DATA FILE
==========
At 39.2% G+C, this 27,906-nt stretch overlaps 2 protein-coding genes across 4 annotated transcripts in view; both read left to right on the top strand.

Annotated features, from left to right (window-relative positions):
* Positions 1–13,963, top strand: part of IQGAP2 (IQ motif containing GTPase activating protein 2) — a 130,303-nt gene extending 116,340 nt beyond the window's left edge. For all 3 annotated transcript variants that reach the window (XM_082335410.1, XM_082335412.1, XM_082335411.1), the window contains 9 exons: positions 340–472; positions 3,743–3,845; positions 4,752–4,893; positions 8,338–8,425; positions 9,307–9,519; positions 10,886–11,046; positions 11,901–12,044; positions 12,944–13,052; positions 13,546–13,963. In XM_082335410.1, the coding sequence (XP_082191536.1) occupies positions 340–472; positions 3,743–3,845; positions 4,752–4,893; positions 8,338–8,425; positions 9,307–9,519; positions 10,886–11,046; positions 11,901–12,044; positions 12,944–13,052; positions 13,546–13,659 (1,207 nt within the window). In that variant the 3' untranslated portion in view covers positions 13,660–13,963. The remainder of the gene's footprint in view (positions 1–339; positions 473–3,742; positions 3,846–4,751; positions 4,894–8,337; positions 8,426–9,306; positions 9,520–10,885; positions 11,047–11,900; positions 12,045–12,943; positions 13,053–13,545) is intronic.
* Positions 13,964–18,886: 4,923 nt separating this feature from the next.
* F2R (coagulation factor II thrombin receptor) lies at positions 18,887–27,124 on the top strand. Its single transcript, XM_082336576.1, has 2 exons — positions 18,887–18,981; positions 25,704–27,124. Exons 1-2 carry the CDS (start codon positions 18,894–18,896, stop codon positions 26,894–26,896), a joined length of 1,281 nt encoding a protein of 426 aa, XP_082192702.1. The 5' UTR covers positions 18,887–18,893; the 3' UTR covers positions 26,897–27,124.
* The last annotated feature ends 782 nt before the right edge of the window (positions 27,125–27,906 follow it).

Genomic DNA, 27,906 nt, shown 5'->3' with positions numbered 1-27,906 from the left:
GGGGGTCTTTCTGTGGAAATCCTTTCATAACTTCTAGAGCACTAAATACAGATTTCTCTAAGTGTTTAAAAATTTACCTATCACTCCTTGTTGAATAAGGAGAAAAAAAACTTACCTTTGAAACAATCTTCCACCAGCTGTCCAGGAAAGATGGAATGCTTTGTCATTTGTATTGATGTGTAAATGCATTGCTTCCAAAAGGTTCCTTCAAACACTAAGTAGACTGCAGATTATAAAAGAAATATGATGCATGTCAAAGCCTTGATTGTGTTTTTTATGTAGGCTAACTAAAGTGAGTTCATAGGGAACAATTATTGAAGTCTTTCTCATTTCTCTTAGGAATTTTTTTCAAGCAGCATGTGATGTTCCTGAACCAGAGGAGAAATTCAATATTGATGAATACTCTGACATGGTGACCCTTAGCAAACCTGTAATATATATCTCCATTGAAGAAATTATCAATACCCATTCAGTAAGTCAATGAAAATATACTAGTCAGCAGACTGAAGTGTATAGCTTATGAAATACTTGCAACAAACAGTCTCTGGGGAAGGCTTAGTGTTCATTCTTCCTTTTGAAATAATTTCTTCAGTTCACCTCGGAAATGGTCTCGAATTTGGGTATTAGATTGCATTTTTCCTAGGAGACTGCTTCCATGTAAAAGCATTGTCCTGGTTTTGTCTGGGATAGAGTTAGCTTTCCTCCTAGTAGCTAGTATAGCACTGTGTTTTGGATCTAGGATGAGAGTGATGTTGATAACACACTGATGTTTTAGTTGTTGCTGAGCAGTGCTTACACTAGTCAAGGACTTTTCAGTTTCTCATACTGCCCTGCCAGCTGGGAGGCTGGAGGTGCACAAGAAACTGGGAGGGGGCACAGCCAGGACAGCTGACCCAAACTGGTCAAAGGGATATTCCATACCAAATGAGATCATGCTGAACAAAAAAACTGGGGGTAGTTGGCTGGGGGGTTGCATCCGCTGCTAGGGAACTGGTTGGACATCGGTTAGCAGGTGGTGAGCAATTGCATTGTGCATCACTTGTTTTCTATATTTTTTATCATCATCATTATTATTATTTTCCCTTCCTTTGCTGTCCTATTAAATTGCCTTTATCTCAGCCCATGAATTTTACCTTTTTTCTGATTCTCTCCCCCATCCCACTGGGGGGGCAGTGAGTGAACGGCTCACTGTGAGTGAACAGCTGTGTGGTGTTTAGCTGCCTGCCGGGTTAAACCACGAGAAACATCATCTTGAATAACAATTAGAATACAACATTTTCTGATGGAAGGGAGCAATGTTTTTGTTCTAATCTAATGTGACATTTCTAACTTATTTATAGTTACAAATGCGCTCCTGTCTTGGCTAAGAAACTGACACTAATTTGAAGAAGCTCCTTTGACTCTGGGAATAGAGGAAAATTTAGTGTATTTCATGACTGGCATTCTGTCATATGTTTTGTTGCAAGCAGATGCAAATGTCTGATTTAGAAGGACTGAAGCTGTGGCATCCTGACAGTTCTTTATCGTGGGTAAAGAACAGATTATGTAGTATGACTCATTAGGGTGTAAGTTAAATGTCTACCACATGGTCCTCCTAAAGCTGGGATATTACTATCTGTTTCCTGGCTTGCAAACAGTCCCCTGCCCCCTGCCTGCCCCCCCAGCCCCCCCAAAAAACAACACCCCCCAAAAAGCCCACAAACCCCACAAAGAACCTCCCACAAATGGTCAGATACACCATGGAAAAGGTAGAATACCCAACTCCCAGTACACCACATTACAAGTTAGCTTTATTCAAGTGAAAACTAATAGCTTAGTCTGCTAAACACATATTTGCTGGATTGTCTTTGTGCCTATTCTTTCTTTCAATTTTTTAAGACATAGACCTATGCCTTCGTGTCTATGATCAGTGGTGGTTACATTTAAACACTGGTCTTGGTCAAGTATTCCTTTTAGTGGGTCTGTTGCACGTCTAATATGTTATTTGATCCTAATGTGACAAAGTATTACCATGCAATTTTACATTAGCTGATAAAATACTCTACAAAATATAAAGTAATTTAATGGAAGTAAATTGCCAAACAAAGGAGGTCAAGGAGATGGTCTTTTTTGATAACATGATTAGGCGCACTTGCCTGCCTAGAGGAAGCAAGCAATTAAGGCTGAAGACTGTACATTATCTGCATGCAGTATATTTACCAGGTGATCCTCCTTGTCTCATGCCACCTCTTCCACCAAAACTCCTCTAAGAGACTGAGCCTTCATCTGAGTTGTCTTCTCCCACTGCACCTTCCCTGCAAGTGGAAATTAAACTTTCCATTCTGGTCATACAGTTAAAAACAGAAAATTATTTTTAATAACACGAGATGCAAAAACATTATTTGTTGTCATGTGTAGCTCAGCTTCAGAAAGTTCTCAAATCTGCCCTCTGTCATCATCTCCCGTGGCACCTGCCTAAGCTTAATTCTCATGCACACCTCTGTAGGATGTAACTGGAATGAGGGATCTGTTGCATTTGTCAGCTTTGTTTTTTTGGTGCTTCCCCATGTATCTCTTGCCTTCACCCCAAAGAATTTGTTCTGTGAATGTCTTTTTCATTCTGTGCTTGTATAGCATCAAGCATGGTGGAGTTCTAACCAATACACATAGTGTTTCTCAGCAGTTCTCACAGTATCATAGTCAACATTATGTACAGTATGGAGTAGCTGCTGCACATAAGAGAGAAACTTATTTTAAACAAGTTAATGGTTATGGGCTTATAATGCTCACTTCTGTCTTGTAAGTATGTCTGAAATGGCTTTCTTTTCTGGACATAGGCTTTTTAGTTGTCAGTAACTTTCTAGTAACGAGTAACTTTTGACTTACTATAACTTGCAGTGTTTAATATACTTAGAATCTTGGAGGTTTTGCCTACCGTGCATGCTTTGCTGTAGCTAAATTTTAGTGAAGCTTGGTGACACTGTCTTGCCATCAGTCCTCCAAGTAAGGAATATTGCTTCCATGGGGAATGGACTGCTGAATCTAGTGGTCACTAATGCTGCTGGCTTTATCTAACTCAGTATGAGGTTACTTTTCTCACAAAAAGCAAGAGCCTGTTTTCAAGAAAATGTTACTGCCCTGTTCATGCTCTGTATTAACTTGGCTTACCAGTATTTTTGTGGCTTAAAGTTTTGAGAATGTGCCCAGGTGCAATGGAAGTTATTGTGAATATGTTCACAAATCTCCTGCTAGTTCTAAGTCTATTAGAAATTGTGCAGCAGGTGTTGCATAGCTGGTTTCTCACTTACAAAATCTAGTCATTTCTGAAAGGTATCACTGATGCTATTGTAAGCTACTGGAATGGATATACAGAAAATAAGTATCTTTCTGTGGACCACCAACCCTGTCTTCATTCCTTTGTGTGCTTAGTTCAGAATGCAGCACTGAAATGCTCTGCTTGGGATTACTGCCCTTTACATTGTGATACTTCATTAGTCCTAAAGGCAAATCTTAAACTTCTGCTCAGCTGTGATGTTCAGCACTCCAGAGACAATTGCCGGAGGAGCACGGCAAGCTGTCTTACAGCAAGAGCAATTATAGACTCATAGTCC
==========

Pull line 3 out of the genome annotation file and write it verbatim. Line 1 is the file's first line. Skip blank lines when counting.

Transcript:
* Positions 1–13,963, top strand: part of IQGAP2 (IQ motif containing GTPase activating protein 2) — a 130,303-nt gene extending 116,340 nt beyond the window's left edge. For all 3 annotated transcript variants that reach the window (XM_082335410.1, XM_082335412.1, XM_082335411.1), the window contains 9 exons: positions 340–472; positions 3,743–3,845; positions 4,752–4,893; positions 8,338–8,425; positions 9,307–9,519; positions 10,886–11,046; positions 11,901–12,044; positions 12,944–13,052; positions 13,546–13,963. In XM_082335410.1, the coding sequence (XP_082191536.1) occupies positions 340–472; positions 3,743–3,845; positions 4,752–4,893; positions 8,338–8,425; positions 9,307–9,519; positions 10,886–11,046; positions 11,901–12,044; positions 12,944–13,052; positions 13,546–13,659 (1,207 nt within the window). In that variant the 3' untranslated portion in view covers positions 13,660–13,963. The remainder of the gene's footprint in view (positions 1–339; positions 473–3,742; positions 3,846–4,751; positions 4,894–8,337; positions 8,426–9,306; positions 9,520–10,885; positions 11,047–11,900; positions 12,045–12,943; positions 13,053–13,545) is intronic.